Villa Paula was built in 1926 and served as the first Cuban consulate in Miami. The mansion was named after Paula Milord, the wife of a Cuban consulate. The mansion is located in the neighborhood now known as "Little Haiti" and continues to serve as a reminder of the rich history of the area and the international communities that have called this section of Miami their home over the past century. The historic home is now the location of a museum and art gallery that includes works by Floridian artists as well as masters from Renoir to Picasso.
Backstory and Context
Villa Paula was built in 1926 and named after Paula Milord, the wife of Cuban consulate, Domingo Milord. The materials used to build Villa Paula were brought over from Cuba, as were many of the workers who constructed the mansion using Spanish and Cuban building techniques. The home was designed by Cuban architect C. Freira in a Neoclassical style. This is evident in the plain white exterior, the heavy use of columns and pediments, arched windows, and balustraded roof. The building includes ten rooms with grand eighteen-foot-high ceilings. In addition to being architecturally significant, Villa Paula is also historically significant for being the first Cuban consulate in Miami. For this reason, it was designated as historic by the City of Miami in 1983.
Paula Milord died a few years after moving into the mansion from complications after a leg amputation. Following her death, Villa Paula was no longer used for Cuban governmental business. Muriel Reardon purchased the home upon Milord's death and lived in the mansion until her own death in 1960. The property changed hands several times throughout the 1960s and early 1970s until it was purchased by Cliff Ensor in 1974. Ensor refurbished the house and reversed years of neglect. At the time, vandals had destroyed the beautiful stained glass windows and sprayed graffiti over the walls. Ensor also employed gardeners and landscapers to restore the mansion's grounds, which had not been tended to in many years.
Ensor claimed to have experienced many unusual occurrences that he could not explain, such as loud thuds that sounded like footsteps, apparitions of a one legged lady, unmoored piano music, and the falling of a chandelier. Believing that the property might be cursed or haunted, Ensor hired a self-described "psychic medium" who reported that the spirit of Paula inhabited the building and loved to play the piano. The psychic also explained the death of Ensor's three cats by claiming that Paula Millord hated cats. These stories led to Villa Paula developing a reputation as one of the most haunted houses in South Florida. In fact, Ensor sold the house at auction in 1985, but the winning bidder immediately backed out of the deal after they learned of the alleged haunted nature of the house. Two years later, Ensor successfully sold the house to Lucien Albert, a Haitian pediatrician. Albert occupied the home until 2003, when he sold it to the Villa Paula Restoration Group, in the care of Mark Swedroe.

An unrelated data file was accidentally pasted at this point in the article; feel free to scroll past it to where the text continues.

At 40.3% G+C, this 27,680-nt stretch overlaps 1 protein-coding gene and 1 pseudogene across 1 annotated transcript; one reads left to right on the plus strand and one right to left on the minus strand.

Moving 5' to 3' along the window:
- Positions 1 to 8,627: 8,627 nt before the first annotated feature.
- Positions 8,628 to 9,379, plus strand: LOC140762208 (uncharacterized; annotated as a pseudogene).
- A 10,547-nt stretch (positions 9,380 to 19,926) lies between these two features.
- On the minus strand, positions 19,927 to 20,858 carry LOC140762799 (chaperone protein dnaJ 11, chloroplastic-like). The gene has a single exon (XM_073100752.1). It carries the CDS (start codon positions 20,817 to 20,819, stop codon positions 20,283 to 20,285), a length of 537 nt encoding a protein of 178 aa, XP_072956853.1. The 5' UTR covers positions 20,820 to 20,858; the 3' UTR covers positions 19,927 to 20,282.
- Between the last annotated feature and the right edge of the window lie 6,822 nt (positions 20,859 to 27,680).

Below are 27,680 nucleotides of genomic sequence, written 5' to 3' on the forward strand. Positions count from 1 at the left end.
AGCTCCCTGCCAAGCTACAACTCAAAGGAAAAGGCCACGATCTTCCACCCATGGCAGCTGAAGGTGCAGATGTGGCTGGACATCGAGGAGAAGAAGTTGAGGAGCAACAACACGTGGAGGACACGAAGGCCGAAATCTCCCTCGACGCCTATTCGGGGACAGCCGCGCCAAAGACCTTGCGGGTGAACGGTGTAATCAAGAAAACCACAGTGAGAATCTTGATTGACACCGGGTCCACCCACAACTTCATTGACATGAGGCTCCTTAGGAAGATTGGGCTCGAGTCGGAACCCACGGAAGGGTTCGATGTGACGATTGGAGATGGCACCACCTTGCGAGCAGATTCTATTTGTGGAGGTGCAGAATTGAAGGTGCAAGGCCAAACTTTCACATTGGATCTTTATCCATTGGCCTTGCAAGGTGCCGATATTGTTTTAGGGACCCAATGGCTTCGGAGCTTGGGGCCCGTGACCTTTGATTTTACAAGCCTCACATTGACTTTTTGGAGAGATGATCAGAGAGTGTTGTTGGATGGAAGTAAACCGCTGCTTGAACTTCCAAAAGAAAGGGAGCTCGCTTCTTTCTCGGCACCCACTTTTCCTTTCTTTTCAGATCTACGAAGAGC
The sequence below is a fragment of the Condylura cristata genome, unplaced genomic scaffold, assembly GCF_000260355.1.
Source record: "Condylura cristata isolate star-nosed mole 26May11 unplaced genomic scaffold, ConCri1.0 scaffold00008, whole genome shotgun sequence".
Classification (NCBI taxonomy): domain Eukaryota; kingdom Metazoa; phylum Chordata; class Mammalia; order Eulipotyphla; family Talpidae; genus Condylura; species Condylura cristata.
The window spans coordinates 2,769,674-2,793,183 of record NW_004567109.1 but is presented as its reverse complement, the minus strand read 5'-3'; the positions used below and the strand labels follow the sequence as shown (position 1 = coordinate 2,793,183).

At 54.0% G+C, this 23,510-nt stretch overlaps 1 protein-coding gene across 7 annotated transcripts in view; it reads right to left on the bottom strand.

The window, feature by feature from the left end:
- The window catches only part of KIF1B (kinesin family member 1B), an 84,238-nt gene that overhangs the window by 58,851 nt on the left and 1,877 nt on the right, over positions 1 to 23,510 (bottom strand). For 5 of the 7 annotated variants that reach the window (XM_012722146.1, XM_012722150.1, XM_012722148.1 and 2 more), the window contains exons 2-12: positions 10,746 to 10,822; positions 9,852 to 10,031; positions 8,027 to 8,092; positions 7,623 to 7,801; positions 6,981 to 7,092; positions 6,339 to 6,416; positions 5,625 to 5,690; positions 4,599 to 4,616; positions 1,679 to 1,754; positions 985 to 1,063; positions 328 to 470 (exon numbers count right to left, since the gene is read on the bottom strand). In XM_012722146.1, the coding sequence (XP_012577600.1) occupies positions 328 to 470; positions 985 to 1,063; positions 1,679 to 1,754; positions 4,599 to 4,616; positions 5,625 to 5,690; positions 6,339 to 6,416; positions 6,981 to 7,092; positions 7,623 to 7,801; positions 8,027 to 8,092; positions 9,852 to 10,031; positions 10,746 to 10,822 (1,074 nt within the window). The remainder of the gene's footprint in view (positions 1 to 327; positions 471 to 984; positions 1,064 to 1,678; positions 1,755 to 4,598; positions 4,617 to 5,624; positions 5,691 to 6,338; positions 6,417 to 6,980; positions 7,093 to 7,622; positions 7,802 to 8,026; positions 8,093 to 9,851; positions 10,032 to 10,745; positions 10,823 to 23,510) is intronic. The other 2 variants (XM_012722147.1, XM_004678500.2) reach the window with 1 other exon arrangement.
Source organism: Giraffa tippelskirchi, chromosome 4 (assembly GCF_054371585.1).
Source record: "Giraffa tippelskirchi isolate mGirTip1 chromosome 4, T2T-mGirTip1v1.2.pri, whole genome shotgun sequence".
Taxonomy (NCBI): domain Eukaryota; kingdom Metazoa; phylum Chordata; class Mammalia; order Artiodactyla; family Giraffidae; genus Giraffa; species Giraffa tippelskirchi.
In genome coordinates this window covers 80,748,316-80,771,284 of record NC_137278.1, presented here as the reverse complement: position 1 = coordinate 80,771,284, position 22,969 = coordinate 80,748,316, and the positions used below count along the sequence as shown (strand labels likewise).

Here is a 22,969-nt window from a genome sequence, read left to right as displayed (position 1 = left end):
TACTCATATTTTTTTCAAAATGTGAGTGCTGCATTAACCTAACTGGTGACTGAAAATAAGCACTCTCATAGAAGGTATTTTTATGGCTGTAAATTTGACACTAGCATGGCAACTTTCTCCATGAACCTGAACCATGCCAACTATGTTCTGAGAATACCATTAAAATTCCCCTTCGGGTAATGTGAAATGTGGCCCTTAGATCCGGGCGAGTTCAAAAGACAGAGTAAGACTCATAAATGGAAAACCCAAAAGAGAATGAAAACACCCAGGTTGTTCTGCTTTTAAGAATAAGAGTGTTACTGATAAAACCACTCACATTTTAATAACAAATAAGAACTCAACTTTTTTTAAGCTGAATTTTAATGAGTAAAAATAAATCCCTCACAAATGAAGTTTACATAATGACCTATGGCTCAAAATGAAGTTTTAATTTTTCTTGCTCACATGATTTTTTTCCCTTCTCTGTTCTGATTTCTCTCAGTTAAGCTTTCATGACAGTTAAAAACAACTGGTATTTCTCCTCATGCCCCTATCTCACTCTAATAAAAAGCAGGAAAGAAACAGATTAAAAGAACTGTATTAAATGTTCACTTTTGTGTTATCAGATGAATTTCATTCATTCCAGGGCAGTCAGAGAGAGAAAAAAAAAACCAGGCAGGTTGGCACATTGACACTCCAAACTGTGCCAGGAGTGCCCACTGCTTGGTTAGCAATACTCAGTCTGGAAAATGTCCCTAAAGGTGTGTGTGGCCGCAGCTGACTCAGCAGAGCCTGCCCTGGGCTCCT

Swedroe was interested in seeing Villa Paula restored to its former glory. Though embroiled in a protracted legal battle over ownership of the home, Swedroe restored the historical appearance of the structure and insulated the space from future deterioration. In 2016, a new gallery and venue space opened in Villa Paula. With works by artists such as Auguste Renoir, Pablo Picasso, and Wilfredo Lam, the gallery boasts an impressive collection for such a new space. Artist in residence Joe Chirichigno manages the gallery. The home was put up for sale in 2018. Any future plans for the space are not available to the public as of late 2020.
Cantarella, Terence. The True Story Behind Miami's "Haunted" Former Cuban Consulate, Miami New Times. October 29th 2019. Accessed November 23rd 2020. https://www.miaminewtimes.com/news/is-miamis-former-cuban-consulate-villa-paula-really-haunted-11297543.
Cantarella, Terence. Villa Paula and the Ghosts of Little Haiti. Biscayne Times. April 1st 2008. 1 - 12.
Chirichigno, Joe. About the Historic Villa Paula, Historic Villa Paula Gallery & Museum . January 1st 2016. Accessed November 23rd 2020. http://villapaulamiami.com/#gallery.
Kussin, Zachary. The spooky history of Miami’s ‘most haunted home’, New York Post. May 25th 2018. Accessed November 23rd 2020. https://nypost.com/2018/05/25/the-spooky-history-of-miamis-most-haunted-home/.
McCaughan, Sean. Miami's First Cuban Consulate Was the Mysterious Villa Paula, Curbed Miami. July 20th 2015. Accessed November 23rd 2020. https://miami.curbed.com/2015/7/20/9938738/miami-cuban-consulate-villa-paula.
Minta, Molly. Miami's Haunted Former Cuban Consulate for Sale for $4.5 Million, Miami New Times. May 29th 2018. Accessed November 23rd 2020. https://www.miaminewtimes.com/news/villa-paula-haunted-mansion-in-little-haiti-goes-on-sale-for-45-million-10382945.
Tullo, Danielle. Miami's Most Haunted House Is for Sale for Nearly $5 Million, House Beautiful. June 13th 2018. Accessed November 23rd 2020. https://www.housebeautiful.com/lifestyle/a21343834/miami-paula-villa-haunted-house-for-sale/.
Villa Paula: The Haunted Jewel of Miami, Cassis Burke Collection. October 20th 2017. Accessed November 23rd 2020. http://www.cassisburkecollection.com/villa-paula-the-haunted-jewel-of-miami/.
Villa Paula, Historic Preservation Miami. Accessed November 23rd 2020. http://www.historicpreservationmiami.com/villapaula.html.